This site is intended for health professionals only

At the heart of general practice since 1960

Does practice-based commissioning have a future?

PBC is general practice's last defence against private firms, argues the NHS Alliance's Dr Michael Dixon – whereas Dr Jonathan Heatley counters that it is destabilising hospitals and has delivered GPs mountains of paperwork

PBC is general practice's last defence against private firms, argues the NHS Alliance's Dr Michael Dixon – whereas Dr Jonathan Heatley counters that it is destabilising hospitals and has delivered GPs mountains of paperwork


Practice-based commissioning is general practice's only future. It provides us with a new and enhanced role within the NHS.

First, PBC hands us an opportunity to make a difference within our local communities. It gives us an unprecedented ability to shape and improve primary and secondary care services and local health. When it comes to individual patients we can have a much greater impact than previously on their personal health, wellbeing, and ability to help themselves before the consultation, and on the services and support they get afterwards.

Second, PBC assures us of a future as providers of general practice and primary care services. If we take on enhanced responsibility for our patients and communities, that will position us as allies and partners of PCTs, and inevitably make us the preferred providers of new services – especially when these are only possible because of savings we have made ourselves.

Commissioners, who might otherwise award tenders purely on the basis of price, may view favourably bids from practices who are also involved in PBC. They will see such practices (unlike other providers) as being concerned about the cost-effective use of resources, as well as wider issues surrounding patient self-help and population health.

Our role as practice-based commissioners puts us in charge of our own destiny and in a strong competitive position. If we create an extended provider role for ourselves, which is adequately paid but not for profit, then we will not only create more integrated services that have a strong ethical relationship with our local communities, but also withstand the pressure from corporate enterprise, ever waiting in the wings, to purchase any successful businesses we might establish.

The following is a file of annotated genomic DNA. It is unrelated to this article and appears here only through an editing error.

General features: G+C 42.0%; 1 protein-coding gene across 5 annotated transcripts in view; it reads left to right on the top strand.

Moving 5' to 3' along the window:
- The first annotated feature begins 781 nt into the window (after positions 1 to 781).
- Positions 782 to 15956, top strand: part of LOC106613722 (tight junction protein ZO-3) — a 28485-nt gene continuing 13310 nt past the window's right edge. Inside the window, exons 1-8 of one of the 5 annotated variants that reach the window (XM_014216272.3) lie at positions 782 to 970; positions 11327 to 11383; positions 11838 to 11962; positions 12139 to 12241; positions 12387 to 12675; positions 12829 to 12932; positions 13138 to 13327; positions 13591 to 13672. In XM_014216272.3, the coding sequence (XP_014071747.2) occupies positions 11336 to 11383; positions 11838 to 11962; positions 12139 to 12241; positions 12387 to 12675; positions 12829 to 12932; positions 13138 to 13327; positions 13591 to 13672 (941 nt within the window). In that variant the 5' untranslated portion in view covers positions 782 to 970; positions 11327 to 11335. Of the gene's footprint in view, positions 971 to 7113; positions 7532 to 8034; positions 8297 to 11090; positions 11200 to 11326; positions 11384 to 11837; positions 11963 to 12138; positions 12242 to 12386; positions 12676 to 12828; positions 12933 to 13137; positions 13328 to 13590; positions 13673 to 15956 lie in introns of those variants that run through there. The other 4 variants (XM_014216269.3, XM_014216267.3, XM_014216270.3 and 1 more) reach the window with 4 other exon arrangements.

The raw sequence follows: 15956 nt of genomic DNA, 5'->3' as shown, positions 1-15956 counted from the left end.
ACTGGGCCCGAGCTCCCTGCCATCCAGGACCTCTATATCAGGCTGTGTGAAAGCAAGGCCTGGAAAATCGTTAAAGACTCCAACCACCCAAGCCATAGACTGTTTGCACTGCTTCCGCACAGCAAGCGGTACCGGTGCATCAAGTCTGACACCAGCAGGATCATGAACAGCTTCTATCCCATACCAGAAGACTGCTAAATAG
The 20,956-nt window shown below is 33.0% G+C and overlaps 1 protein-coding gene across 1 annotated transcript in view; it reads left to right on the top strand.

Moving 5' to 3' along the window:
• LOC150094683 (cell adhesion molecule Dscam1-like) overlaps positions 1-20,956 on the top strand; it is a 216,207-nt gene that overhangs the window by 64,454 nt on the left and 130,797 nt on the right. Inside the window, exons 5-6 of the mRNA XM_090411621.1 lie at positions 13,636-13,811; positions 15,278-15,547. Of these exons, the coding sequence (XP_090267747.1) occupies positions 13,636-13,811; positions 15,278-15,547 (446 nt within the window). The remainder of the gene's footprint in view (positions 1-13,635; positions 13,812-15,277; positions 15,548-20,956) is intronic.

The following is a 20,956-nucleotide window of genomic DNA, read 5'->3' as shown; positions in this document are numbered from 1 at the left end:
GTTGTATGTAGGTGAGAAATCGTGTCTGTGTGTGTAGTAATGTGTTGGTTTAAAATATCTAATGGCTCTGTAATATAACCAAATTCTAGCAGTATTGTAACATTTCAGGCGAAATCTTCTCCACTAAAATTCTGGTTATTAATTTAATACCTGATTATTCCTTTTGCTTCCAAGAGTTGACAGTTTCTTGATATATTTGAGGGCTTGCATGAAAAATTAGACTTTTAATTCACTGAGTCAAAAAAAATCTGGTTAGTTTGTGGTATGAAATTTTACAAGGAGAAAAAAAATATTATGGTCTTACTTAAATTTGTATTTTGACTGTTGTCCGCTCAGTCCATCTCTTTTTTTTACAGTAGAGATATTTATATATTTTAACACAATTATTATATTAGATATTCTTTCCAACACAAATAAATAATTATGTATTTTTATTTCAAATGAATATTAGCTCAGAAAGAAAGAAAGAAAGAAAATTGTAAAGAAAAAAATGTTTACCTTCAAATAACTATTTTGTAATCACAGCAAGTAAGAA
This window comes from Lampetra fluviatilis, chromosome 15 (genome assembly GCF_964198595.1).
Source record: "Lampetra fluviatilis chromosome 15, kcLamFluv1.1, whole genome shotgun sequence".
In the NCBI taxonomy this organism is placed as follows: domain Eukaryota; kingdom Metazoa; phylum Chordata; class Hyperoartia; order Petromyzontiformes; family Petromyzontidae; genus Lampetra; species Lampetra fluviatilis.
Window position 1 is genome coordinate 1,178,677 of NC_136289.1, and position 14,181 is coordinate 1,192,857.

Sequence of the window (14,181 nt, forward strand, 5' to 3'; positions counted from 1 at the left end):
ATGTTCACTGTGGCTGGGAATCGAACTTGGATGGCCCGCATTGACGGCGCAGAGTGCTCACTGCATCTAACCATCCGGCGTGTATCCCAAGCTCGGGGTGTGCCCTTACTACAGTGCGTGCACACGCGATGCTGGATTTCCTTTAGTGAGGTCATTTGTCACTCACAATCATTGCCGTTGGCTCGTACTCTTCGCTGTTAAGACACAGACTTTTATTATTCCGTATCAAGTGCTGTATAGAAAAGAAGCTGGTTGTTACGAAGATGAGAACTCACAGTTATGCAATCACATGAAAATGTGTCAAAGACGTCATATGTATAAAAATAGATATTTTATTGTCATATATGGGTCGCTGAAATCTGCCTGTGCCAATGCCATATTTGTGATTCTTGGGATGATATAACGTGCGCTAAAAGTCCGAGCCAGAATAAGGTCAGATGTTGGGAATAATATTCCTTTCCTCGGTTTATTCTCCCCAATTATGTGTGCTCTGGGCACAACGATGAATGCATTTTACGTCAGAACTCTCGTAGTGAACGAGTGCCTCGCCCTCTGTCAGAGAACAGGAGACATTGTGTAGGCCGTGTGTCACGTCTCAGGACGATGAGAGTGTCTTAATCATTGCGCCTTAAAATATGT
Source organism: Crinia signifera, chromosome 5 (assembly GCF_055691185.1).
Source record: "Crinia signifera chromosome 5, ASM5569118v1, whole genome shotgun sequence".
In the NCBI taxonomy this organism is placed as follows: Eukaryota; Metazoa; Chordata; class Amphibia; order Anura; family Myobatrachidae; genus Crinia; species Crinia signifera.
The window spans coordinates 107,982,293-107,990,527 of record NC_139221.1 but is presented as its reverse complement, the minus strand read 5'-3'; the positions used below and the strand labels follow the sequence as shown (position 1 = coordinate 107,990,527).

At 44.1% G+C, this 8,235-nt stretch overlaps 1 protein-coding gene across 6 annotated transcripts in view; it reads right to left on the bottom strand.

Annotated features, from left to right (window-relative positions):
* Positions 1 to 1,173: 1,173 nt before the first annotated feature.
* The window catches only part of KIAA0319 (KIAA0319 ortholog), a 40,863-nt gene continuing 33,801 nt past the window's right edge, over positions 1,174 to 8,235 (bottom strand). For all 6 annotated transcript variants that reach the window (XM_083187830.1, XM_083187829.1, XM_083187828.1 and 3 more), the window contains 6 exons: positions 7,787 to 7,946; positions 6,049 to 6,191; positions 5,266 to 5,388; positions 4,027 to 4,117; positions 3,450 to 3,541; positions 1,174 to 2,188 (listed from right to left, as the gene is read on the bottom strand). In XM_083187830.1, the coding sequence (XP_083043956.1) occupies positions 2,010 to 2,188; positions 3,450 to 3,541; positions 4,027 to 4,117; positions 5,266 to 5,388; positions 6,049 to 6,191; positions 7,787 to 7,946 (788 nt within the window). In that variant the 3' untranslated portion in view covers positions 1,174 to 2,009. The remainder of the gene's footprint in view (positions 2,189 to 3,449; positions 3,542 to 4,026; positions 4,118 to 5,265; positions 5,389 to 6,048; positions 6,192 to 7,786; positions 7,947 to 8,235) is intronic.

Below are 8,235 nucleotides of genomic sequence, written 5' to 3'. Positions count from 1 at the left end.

If PBC has no future, then what is the alternative? At best, we will be throwing ourselves on the mercy of PCT commissioners, entirely on their terms, without the goodwill and mutual aims that PBC brings. We would simply have to hope they would want us to continue providing core general practice services in a world of tenders, competitive bids and local contracting.

At worst, especially if PCT commissioning fails, as is likely without PBC, we may end up being commissioned by large private corporates or being employed by them or foundation trusts.

As GPs we can take on a leadership role, help PBC succeed and save general practice and the wider NHS. It will not be easy. We need to encourage PCTs to improve their own commissioning and provide more effective help for PBC. Every GPs will need to not only support the leadership of their PBC collectives but also examine their own role in making PBC a success.

Alternatively, if we choose to be selfish, lazy, greedy or myopic and turn our backs on commissioning then we cannot complain about the inevitable consequences: others commissioning primary care, who know less than ourselves about our patients and their needs and whose ignorance, lack of compassion and vested interests may destroy everything that has made the NHS special.

I believe the family doctor is not dead, and GPs are first and foremost altruists with a vocation, who want to make a difference for their patients. I also believe we have the talent to innovate and deliver a better NHS now that we have been given the means to do so. GPs who are doom-mongers over PBC are spelling their own doom. Because if the bell tolls for PBC, it tolls for general practice too.